In 1896, Sunday struck out on his own. He began preaching in Garner, Iowa, and over the next decade took his entertaining show on the road with week-long "crusades" in small towns and cities, mostly throughout Iowa and Illinois. When grew to large for the rural churches or town halls, he pitched rented canvas tents. Sunday did much of the physical work of putting them up, manipulating ropes during storms, and seeing to their security by sleeping in them at night.

Reverend Billy Sunday

Although ordained in the Presbyterian Church, Sunday's ministry was always strictly non-denominational. He was unorthodox in some of his beliefs while advocating sex education in schools and reaching out to followers of all religions.

During his stops many people converted to Christianity while listening to his rantings against the evils of alcohol, gambling, and dancing. Sunday was immensely popular with his enthusiastic audiences, and when he came to town news of his visit always dominated the headlines of the local newspapers.

As Reverend Sunday's popularity increased, so did the length of his revival campaigns in each location. With stays now lasting several weeks, the amount of weekly offerings contributed by his followers increased proportionately. By 1905 he was financially able to start sending advance teams to oversee construction of large temporary wooden tabernacles and hold church rallies in preparation for his visit. A "Billy Sunday Revival" became such a big draw that the host cities accepted responsibility for covering the costs of the tabernacle construction.

Billy Sunday Revival

The tabernacles were large wooden arenas, generally built to hold a capacity of 7,000 visitors. They were rather costly to build, although much of the wood was salvaged in the end. They were equipped with heating and electrical lighting. Evangelicals from around the area often joined together to help with construction.

There were plenty of doors and a spartan interior. Fresh sawdust covered the dirt floor to dampen crowd noise, keep dust down and provide a pleasant aroma. The sawdust became synonymous with Sunday's revivals, so much so that attending a Sunday sermon was referred to as "hitting the sawdust trail."

Billy Sunday Revival

By 1913 Billy Sunday was a national phenomenon, taking his revival campaigns to the major cities in the country. Near the end of that year evangelicals around the Pittsburgh area excitedly prepared amd anxiously awaited the return of the former Alleghenies centerfielder and his traveling ministry, scheduled for an eight-week visit. Approximately 500 cottage prayer meetings were held around the city on the night before his arrival, marking the end of the preliminary religious campaign.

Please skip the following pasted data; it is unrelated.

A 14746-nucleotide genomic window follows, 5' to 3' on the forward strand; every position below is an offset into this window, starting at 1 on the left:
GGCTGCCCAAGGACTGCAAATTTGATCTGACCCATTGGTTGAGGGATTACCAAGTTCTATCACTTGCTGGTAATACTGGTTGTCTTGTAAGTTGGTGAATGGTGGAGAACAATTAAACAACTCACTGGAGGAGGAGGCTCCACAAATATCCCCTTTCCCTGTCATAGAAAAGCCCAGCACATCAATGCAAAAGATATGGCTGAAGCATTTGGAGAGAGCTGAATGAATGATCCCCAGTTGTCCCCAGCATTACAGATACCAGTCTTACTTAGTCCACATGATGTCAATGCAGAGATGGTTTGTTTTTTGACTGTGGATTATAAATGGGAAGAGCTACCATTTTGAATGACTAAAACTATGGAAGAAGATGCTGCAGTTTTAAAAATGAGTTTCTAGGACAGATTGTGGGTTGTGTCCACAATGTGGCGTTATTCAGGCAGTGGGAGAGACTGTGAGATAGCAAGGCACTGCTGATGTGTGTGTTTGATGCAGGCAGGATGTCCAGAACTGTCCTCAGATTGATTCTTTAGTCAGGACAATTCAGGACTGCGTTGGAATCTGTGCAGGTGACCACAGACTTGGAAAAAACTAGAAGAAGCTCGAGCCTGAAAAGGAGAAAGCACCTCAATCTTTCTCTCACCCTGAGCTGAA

Reverend Billy Sunday arrived in Pittsburgh on Saturday, December 27, 1913, for what the Sunday Post called "the greatest revival of its kind the world has known." Expecting large crowds numbering over 15,000, the tabernacle at Forbes Avenue and Bellefield Street was twice the normal size. In addition to the expected visitors, there was also a choir of 1400 voices and 190 ushers, made up mostly of Pittsburgh pastors including Reverend J. T. Steffy from Brookline's Episcopal Methodist Church.

Billy Sunday arrives in Pittsburgh - Dec 27, 1913

Sunday had lofty goals for his Pittsburgh revival. "I am ready for the campaign, ready for the greatest effort of my career. I hope to be the instrument of bringing upwards of 50,000 souls to God."

About 75,000 people attended opening day programs on December 28. Attendance was so great that many were turned away from the crowded tabernacle. It was estimated that 20,000 found it impossible to gain entrance on that first day. Associate ministers were stationed at nearby Soldier's Memorial Hall, as it was originally called, to handle the overflow crowds in what local papers called a "Religious Tidal Wave."

Billy Sunday Revival - Pittsburgh - Dec 1913
1 - The big Tabernacle on Bellefield. 2 - Mrs. William A. Sunday, 3 - "Billy" Sunday, 4 - Mr. Sunday in characteristic
outdoor pose. Group - l to r - William Asher, Mrs. Sunday. B.D. Ackley, W.A. Sunday, "Fred" Seibert,
Mrs. Laurin Jones, A.P. Gill and Miss Frances Miller. Pittsburgh Press photos.